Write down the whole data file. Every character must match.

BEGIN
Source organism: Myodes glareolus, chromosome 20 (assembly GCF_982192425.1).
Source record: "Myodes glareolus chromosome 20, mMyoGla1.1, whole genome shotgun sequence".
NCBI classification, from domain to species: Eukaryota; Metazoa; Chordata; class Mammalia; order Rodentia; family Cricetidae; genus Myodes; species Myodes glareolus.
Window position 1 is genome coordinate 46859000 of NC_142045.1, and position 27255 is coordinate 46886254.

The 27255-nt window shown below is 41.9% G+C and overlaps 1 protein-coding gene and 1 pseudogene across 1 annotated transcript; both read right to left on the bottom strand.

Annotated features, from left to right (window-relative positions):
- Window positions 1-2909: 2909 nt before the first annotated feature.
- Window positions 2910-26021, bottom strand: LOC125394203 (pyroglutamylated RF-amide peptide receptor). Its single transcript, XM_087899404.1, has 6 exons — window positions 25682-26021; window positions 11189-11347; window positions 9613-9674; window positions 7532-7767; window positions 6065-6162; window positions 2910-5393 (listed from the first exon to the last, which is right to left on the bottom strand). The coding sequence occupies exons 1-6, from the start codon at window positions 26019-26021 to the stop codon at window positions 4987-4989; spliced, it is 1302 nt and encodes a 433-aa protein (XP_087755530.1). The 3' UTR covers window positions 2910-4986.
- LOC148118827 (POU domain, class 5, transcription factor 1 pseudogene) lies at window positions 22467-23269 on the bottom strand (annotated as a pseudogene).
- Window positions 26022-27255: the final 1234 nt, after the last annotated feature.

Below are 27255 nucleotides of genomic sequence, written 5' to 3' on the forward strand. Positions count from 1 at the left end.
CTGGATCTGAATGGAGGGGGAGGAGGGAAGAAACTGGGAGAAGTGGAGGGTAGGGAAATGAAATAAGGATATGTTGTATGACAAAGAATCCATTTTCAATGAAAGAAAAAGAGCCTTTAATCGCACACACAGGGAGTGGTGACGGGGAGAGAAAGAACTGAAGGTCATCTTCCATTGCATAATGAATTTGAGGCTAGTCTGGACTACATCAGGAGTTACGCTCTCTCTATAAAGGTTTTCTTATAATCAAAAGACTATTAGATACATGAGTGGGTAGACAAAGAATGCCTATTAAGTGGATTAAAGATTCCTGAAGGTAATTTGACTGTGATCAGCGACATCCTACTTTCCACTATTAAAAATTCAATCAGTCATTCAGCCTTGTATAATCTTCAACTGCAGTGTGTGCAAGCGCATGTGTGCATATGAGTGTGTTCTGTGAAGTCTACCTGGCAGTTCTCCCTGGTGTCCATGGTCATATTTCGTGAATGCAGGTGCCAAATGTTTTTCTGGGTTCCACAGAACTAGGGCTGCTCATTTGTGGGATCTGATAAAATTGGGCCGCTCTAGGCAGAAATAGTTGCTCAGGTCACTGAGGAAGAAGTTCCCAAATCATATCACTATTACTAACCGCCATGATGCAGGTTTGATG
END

Source organism: Myodes glareolus, chromosome 20 (assembly GCF_982192425.1).
Source record: "Myodes glareolus chromosome 20, mMyoGla1.1, whole genome shotgun sequence".
NCBI classification, from domain to species: Eukaryota; Metazoa; Chordata; class Mammalia; order Rodentia; family Cricetidae; genus Myodes; species Myodes glareolus.
Window position 1 is genome coordinate 46859000 of NC_142045.1, and position 27255 is coordinate 46886254.

The 27255-nt window shown below is 41.9% G+C and overlaps 1 protein-coding gene and 1 pseudogene across 1 annotated transcript; both read right to left on the bottom strand.

Annotated features, from left to right (window-relative positions):
- Window positions 1-2909: 2909 nt before the first annotated feature.
- Window positions 2910-26021, bottom strand: LOC125394203 (pyroglutamylated RF-amide peptide receptor). Its single transcript, XM_087899404.1, has 6 exons — window positions 25682-26021; window positions 11189-11347; window positions 9613-9674; window positions 7532-7767; window positions 6065-6162; window positions 2910-5393 (listed from the first exon to the last, which is right to left on the bottom strand). The coding sequence occupies exons 1-6, from the start codon at window positions 26019-26021 to the stop codon at window positions 4987-4989; spliced, it is 1302 nt and encodes a 433-aa protein (XP_087755530.1). The 3' UTR covers window positions 2910-4986.
- LOC148118827 (POU domain, class 5, transcription factor 1 pseudogene) lies at window positions 22467-23269 on the bottom strand (annotated as a pseudogene).
- Window positions 26022-27255: the final 1234 nt, after the last annotated feature.

Below are 27255 nucleotides of genomic sequence, written 5' to 3' on the forward strand. Positions count from 1 at the left end.
CTGGATCTGAATGGAGGGGGAGGAGGGAAGAAACTGGGAGAAGTGGAGGGTAGGGAAATGAAATAAGGATATGTTGTATGACAAAGAATCCATTTTCAATGAAAGAAAAAGAGCCTTTAATCGCACACACAGGGAGTGGTGACGGGGAGAGAAAGAACTGAAGGTCATCTTCCATTGCATAATGAATTTGAGGCTAGTCTGGACTACATCAGGAGTTACGCTCTCTCTATAAAGGTTTTCTTATAATCAAAAGACTATTAGATACATGAGTGGGTAGACAAAGAATGCCTATTAAGTGGATTAAAGATTCCTGAAGGTAATTTGACTGTGATCAGCGACATCCTACTTTCCACTATTAAAAATTCAATCAGTCATTCAGCCTTGTATAATCTTCAACTGCAGTGTGTGCAAGCGCATGTGTGCATATGAGTGTGTTCTGTGAAGTCTACCTGGCAGTTCTCCCTGGTGTCCATGGTCATATTTCGTGAATGCAGGTGCCAAATGTTTTTCTGGGTTCCACAGAACTAGGGCTGCTCATTTGTGGGATCTGATAAAATTGGGCCGCTCTAGGCAGAAATAGTTGCTCAGGTCACTGAGGAAGAAGTTCCCAAATCATATCACTATTACTAACCGCCATGATGCAGGTTTGATG